August 30, 2012 — In the world of geology, Wyoming is a mecca of sorts.
It offers a geological history that goes back more than 4 billion years, from the enormous uplifts of ancient rocks in the Wind River Mountains to the much more recent thrusts in western Wyoming. There’s the active hydrothermal system in Yellowstone National Park. World-renowned formations and exposures are accessible across the state’s wide-open spaces. And geology plays a big role in the state’s minerals-based economy.
“It’s a great place to be a geologist, a great place to take students for field trips,” says longtime University of Wyoming Geology Professor Art Snoke. “Within just an hour of Laramie, you can see absolutely fabulous geology.”
So, it’s no surprise that the UW Department of Geology and Geophysics has long been considered one of the university’s best programs. With a strong national and international reputation, the department attracts post-doctoral researchers from around the world, and large numbers of scholars apply for its rare faculty openings.
Further evidence of the department’s prominence is that it publishes UW’s only peer-reviewed scientific journal, Rocky Mountain Geology. The semiannual publication, this year marking its 50th anniversary, is recognized as the premier journal for research on the geology of the Rockies.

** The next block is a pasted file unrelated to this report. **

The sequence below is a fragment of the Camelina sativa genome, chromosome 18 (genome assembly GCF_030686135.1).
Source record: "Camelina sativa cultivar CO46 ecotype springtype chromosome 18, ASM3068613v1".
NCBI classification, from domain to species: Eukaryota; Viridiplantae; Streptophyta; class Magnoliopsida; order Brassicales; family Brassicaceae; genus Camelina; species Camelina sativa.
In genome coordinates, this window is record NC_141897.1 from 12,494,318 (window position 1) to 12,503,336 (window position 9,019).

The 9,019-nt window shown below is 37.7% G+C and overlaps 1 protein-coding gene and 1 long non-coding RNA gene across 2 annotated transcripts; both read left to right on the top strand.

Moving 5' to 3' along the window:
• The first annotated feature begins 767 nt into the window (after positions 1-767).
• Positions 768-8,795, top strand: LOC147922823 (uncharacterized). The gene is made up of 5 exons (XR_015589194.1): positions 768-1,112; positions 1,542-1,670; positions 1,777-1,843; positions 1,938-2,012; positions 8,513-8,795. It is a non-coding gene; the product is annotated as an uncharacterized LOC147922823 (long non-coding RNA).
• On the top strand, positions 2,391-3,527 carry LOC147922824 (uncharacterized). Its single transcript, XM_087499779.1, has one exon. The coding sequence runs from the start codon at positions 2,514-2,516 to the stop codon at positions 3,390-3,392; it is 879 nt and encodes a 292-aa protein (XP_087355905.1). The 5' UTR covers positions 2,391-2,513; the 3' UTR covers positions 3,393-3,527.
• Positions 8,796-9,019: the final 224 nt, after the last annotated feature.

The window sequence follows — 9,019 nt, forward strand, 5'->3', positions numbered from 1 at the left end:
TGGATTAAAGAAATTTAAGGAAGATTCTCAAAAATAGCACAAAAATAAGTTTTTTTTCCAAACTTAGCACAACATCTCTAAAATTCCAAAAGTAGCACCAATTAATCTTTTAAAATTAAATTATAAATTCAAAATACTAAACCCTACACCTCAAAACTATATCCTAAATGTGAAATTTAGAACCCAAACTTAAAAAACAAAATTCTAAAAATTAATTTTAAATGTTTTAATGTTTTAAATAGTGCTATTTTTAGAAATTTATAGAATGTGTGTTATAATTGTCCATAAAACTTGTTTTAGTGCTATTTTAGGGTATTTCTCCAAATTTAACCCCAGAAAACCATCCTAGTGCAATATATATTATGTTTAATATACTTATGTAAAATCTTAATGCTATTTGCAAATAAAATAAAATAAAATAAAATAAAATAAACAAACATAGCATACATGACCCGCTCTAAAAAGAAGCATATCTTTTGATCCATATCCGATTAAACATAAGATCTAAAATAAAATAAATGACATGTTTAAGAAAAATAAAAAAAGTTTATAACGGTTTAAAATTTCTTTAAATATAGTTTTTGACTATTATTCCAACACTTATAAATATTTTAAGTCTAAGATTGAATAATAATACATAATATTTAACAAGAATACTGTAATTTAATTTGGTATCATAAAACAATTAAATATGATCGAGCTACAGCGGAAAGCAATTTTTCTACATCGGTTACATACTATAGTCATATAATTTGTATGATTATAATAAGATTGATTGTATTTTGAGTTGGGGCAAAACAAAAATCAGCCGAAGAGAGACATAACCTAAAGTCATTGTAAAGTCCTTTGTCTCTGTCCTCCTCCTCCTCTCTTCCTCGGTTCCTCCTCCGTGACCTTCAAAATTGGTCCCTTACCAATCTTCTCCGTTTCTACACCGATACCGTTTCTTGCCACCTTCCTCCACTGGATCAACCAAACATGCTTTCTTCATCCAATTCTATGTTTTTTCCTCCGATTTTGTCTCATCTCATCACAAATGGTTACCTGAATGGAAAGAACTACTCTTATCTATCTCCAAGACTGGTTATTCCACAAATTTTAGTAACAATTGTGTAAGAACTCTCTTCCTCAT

“It’s a sign of the high profile of geoscience at the University of Wyoming and its national recognition,” says UW Vice President for Special Projects Carol Frost, also a faculty member in the Department of Geology and Geophysics. “Very few universities are publishing internationally recognized scholarly journals. Rocky Mountain Geology fills a really important niche.”
The journal was first published in 1962, the brainchild of faculty member Ron Parker. It was called Contributions to Geology, with Parker as editor-in-chief and six other faculty members serving as co-editors. While it included papers on the geology of the Rockies, its topics were not limited to the region for its first three-plus decades.
In 1998, the name was changed to Rocky Mountain Geology as part of a complete makeover of the publication.
“We thought, ‘Well, we’re in the Rocky Mountains, and we publish a lot of papers about the region, so why not just take that name and focus on the Rocky Mountains?’ After that, things just fell into place,” says Snoke, who joined the journal’s editorial board that year and continues in that role today.
Other editorial board members are retired Professor Jay Lillegraven and Managing Editor Brendon Orr.
In 2004, Rocky Mountain Geology helped found GeoScience World, an online collection of 42 journals. That Internet association has dramatically increased Rocky Mountain Geology’s visibility, and has boosted the quality and diversity of submissions it receives, Orr says.
“We have an international reach, even though we’re kind of a targeted publication,” he says. “We still identify as a small fish in an ocean with much bigger fish, but we fill an important regional niche.”